LEXINGTON, Ky. — Kentucky is trying to stay in SEC East contention, but it’ll have to do it by beating Georgia for the first time since 2009.
The Wildcats (5-3, 4-2 SEC) face the Bulldogs (4-4, 2-4 SEC) at 7:30 p.m. ET Saturday at Commonwealth Stadium. Here are five key questions for Kentucky before the matchup.
We caught up with Chip Towers, who covers Georgia football for DawgNation.com, to discuss the matchup and his prediction.
Joe: How important is this game for Georgia to stop its slide?
Chip: This is the most important game this season for the Bulldogs. It seems like I’ve written that several times this season, going back to Tennessee game and again last week before they played Florida. But the importance of each game has ramped up with each loss Georgia has suffered, and now it’s in desperation mode. Now Georgia needs two wins in its final four games just to become bowl eligible. And while such a narrative is common to Kentucky football, the Bulldogs haven’t failed to get a bowl bid since 1996.
Joe: What have you seen from Jacob Eason? He seems like the long-term guy at quarterback, but what inconsistencies has he faced this season?
Chip: It’s not easy to say whether Eason is playing well or not without taking into context the fact that he’s a true freshman. In that regard, he’s playing OK. In fact, he’s doing a little better than Matthew Stafford did as a true freshman in 2006 and he turned out OK (No. 1 pick of 2009 NFL Draft). But in the context of what he’s doing for the team right now, Eason’s not helping much. He’s completing just 53 percent of his passes, and his lack of mobility has been apparent playing behind a balky offensive line that’s not giving him much protection or run support. He has also had issues with a lot of drops from an undistinguished receiver corps. But he has shown a propensity to make big plays in big situations. The key is the Bulldogs putting him into position to showcase that.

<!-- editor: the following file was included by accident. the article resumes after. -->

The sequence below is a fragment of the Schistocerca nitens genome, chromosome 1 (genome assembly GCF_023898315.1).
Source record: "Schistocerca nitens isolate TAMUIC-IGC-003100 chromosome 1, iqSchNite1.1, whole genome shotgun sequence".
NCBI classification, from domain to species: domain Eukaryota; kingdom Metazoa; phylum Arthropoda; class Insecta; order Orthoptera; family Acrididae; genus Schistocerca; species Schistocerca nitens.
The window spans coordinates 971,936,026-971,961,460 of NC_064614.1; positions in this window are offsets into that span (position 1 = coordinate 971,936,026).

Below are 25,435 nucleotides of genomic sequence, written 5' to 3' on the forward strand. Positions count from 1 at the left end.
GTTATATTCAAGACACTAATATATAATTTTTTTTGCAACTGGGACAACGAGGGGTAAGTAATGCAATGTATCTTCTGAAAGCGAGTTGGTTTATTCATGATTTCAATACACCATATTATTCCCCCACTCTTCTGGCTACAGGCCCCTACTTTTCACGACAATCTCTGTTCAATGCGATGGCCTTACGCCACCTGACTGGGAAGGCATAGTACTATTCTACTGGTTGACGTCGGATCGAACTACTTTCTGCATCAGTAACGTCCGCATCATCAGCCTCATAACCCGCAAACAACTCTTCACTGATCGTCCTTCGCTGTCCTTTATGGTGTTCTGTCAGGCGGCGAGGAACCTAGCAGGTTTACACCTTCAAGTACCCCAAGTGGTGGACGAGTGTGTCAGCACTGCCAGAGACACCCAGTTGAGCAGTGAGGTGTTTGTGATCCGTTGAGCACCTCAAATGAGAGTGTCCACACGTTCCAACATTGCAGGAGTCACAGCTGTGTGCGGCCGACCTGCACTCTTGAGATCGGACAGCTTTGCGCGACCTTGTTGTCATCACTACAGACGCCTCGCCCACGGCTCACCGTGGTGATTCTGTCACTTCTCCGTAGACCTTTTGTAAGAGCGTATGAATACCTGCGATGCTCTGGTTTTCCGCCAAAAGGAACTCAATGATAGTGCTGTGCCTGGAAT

Joe: How much will Georgia focus on its run game this weekend behind Nick Chubb and Sony Michel?
Chip: This game is all about running the football, and stopping the run. Wildcats fans may not have heard that Chubb and Michel actually had a meeting with offensive coordinator Jim Chaney to discuss their concerns with not getting the ball enough and not being able to do much with it when they do. So this is a real issue at the moment. And that could be a good thing or a bad thing for Georgia. I expect them to try to run the ball down the throats of the Wildcats on Saturday. But what if they can’t? Then you have some real problems.
Joe: Georgia has been historically dominant in this series. Throwing the current records out, is there any sense from the program or the fans that there’s always an expectation to beat Kentucky?
Chip: Oh, yeah. More than any program, maybe even Vanderbilt, the Bulldogs have always handled Kentucky fairly well. The Wildcats tend to pop up and give them a good game every four or five years and occasionally knock them off. This seems like one of those times.
Joe: How do you see Saturday playing out?
Chip: I expect an extremely close game between two teams determined to run the football. Something will have to give. Part of me wants to go with the Wildcats because they’re obviously a competitive team this year playing at home at night with much to play for. But the Bulldogs’ level of desperation is extremely high, and that might be enough to propel them to victory. Let’s go with Georgia, 23-21.